The Witch Pros have transparent purple resin 3D-printed shells with hand-crafted glossy purple face covers.
Whereas the Zetian Wu has transparent resin shells manufactured through DLP 3D-printing in addition to CNC-machined aluminum face plates with a traditional Chinese pattern and an anodized purple finish, inspired by the empress Wu ZeTian during the Tang Dynasty
The Wu ZeTian and Witch Pro have differing tuning philosophies, but the Wu Zetian’s tuning sounds a bit similar to the Witch Pro.
Being a V-shaped IEM, the Witch Pro’s bass response is emphasized with a deep, clean punch that makes Hip Hop and Pop music feel more exciting and engaging.
The Wu ZeTian, having a warmer overall tonality, also places an emphasis on the low end. The low-end punch of the Wu Zetian isn’t as strong as that of the Witch Pro, however, it emphasizes basslines and male vocals significantly more than the Witch Pro. The Wu Zetian has a more gradual bass emphasis, while the Witch Pro has stronger bass drum hits.
Mids are presented with more emphasis on the Wu ZeTian, but I wouldn’t consider them mid-forward or even neutral. Its warmer tonality gives lower-mid tones more body whilst making them sound lusher. Vocals clarity is slightly better than that of the Witch Pro, but it has a more pleasing and relaxing tonality as well.
The Witch Pro has significantly better treble performance than the warmer Wu ZeTian. The Wu ZeTian is less fatiguing and easier to listen to for a longer period, but it is simply outmatched when trying to make out faint details and crisp tones in complex arrangements.
Once again, the Open Audio Witch Pro uses a hybrid driver setup dynamic driver and a balanced armature driver on each side. They have an impedance of 20Ω, a sensitivity of 110dB, and a shrouded QDC-style cable connector of 0.78mm 2pin.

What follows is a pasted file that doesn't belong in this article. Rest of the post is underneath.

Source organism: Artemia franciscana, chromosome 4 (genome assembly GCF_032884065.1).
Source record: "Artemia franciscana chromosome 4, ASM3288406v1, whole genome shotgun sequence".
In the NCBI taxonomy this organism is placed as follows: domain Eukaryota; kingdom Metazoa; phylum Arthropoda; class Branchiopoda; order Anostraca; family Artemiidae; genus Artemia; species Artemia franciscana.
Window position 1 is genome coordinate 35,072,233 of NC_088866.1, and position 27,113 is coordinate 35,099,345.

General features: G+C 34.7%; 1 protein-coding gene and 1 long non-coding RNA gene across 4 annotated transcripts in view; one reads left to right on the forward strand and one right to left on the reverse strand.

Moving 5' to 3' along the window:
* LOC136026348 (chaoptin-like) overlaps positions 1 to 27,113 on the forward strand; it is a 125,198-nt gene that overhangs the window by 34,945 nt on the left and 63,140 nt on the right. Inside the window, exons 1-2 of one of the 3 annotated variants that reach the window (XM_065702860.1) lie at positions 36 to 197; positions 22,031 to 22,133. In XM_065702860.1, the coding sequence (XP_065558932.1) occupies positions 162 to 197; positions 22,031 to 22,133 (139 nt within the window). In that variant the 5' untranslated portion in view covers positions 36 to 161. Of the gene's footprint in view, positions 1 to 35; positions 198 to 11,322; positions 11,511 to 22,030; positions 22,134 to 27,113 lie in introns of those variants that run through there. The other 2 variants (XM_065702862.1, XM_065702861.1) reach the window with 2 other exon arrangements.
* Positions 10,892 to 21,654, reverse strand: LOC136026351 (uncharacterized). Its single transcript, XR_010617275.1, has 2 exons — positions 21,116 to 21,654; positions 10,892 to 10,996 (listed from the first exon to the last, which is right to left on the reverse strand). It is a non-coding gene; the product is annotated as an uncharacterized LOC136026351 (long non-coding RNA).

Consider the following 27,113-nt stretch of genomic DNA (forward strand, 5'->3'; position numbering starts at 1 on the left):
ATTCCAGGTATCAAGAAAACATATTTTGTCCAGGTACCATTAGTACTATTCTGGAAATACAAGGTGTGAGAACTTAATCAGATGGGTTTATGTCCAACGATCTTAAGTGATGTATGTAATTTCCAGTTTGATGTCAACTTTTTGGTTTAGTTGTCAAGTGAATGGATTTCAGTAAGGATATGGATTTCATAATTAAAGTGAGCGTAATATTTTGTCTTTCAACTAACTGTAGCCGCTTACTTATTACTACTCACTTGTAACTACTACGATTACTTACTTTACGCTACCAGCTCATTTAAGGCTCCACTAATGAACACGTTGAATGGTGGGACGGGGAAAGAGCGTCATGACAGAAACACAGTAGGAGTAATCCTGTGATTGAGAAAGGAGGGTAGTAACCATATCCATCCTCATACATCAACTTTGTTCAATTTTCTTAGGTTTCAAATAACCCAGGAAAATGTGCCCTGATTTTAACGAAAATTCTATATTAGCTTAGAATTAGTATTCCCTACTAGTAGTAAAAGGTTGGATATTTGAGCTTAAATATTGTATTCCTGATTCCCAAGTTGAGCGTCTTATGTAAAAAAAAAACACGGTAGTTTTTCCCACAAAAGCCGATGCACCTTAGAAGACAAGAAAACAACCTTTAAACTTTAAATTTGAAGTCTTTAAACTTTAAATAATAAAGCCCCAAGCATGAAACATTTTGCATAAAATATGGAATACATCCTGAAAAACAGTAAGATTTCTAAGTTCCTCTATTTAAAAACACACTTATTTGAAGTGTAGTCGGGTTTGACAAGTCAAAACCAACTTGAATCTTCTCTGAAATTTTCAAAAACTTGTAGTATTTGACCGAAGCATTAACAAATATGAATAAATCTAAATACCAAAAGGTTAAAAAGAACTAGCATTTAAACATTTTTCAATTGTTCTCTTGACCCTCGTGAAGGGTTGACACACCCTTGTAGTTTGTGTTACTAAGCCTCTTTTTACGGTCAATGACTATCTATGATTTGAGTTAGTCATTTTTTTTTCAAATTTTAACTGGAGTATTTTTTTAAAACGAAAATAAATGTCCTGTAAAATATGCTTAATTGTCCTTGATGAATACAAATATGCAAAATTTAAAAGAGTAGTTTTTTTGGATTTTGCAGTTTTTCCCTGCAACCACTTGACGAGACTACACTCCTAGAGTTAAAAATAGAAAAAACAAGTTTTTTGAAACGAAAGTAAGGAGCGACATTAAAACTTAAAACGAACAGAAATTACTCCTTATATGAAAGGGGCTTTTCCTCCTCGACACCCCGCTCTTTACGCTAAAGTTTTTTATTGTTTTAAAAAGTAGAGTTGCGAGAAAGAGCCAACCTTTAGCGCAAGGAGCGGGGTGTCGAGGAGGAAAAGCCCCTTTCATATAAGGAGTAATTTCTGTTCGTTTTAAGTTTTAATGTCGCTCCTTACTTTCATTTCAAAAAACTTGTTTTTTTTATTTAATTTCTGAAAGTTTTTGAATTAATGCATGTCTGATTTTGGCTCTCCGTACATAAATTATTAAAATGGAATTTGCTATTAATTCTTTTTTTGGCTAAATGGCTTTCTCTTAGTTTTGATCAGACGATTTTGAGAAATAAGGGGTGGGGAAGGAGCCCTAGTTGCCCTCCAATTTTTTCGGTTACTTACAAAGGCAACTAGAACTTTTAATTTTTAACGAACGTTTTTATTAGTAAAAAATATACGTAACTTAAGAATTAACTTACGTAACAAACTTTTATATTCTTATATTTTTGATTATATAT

Meanwhile, the Moondrop LAN makes use of a single 10mm dynamic driver coated in Beryllium. They have an impedance of 32Ω, a sensitivity of 120dB, and a regular 0.78mm 2pin connector.
The Witch Pros have transparent purple resin 3D-printed shells with hand-crafted glossy purple face covers, the LAN has shells made of MIM stainless steel with a matte-feeling silver finish.
One is not necessarily better than the other, they have different design aesthetics that may appeal to different tastes. The LAN’s shell is shaped ergonomically as well; however, the shell design of the Witch Pro fits significantly better than the LAN.
Both IEMs have differing tuning philosophies, with the Witch Pro going for a heavy V-shaped signature, whereas the LAN opted for a more neutral-bright signature.
Being a V-shaped IEM, the Witch Pro’s bass response is emphasized with a deep, clean punch that makes Hip Hop and Pop music feel more exciting and engaging, especially compared to the flat frequency response of the LAN.
The Witch Pro bass response hits in a manner that is better than the LANs in both quantity and quality. Bass hits are more textured and stand out more, especially in 808 notes found in Hip-Hop music.
The mids are presented with more emphasis on the LAN. Vocals and string instruments sound airier and better articulated, making them sound faint in comparison when played through the Witch Pro.
The Witch Pro is not able to articulate vocal nuances, especially from female singers, as effectively as the LAN, making them sound uninspired in acoustic tracks.
As a result of the V-shaped tuning, the treble region is more elevated with the Witch Pro. Despite this, the LAN can maintain the same amount of treble quality, making micro-detail retrieval almost identical between both IEMs.
The Open Audio Witch Pro is a nicely-detailed and fun-sounding hybrid IEM that offers above-average detail retrieval and clarity for the price, with a neutral-bright or V-shaped sound signature that emphasizes bass impact and treble sparkle.
It is also one of the more comfortable and ergonomic IEMs I’ve used, and its unique design is quite striking.
If you are shopping for an excitable set of IEMs under the $100 price range, and prioritize comfort, isolation, and place a value on included accessories, this should definitely be on your radar.
Open Audio Witch Pro Specifications
- Driver Type: 1 DD + 1BA Hybrid Driver
- Dynamic Driver: Custom 9.2mm PU Driver
- Plug: 3.5mm single-ended shrouded 0.78mm-2pin
- Frequency Response: 10Hz -20kHz
- Impedance: 20 Ohm (@1kHz)
- Sensitivity: 110dB SPL(@1mw)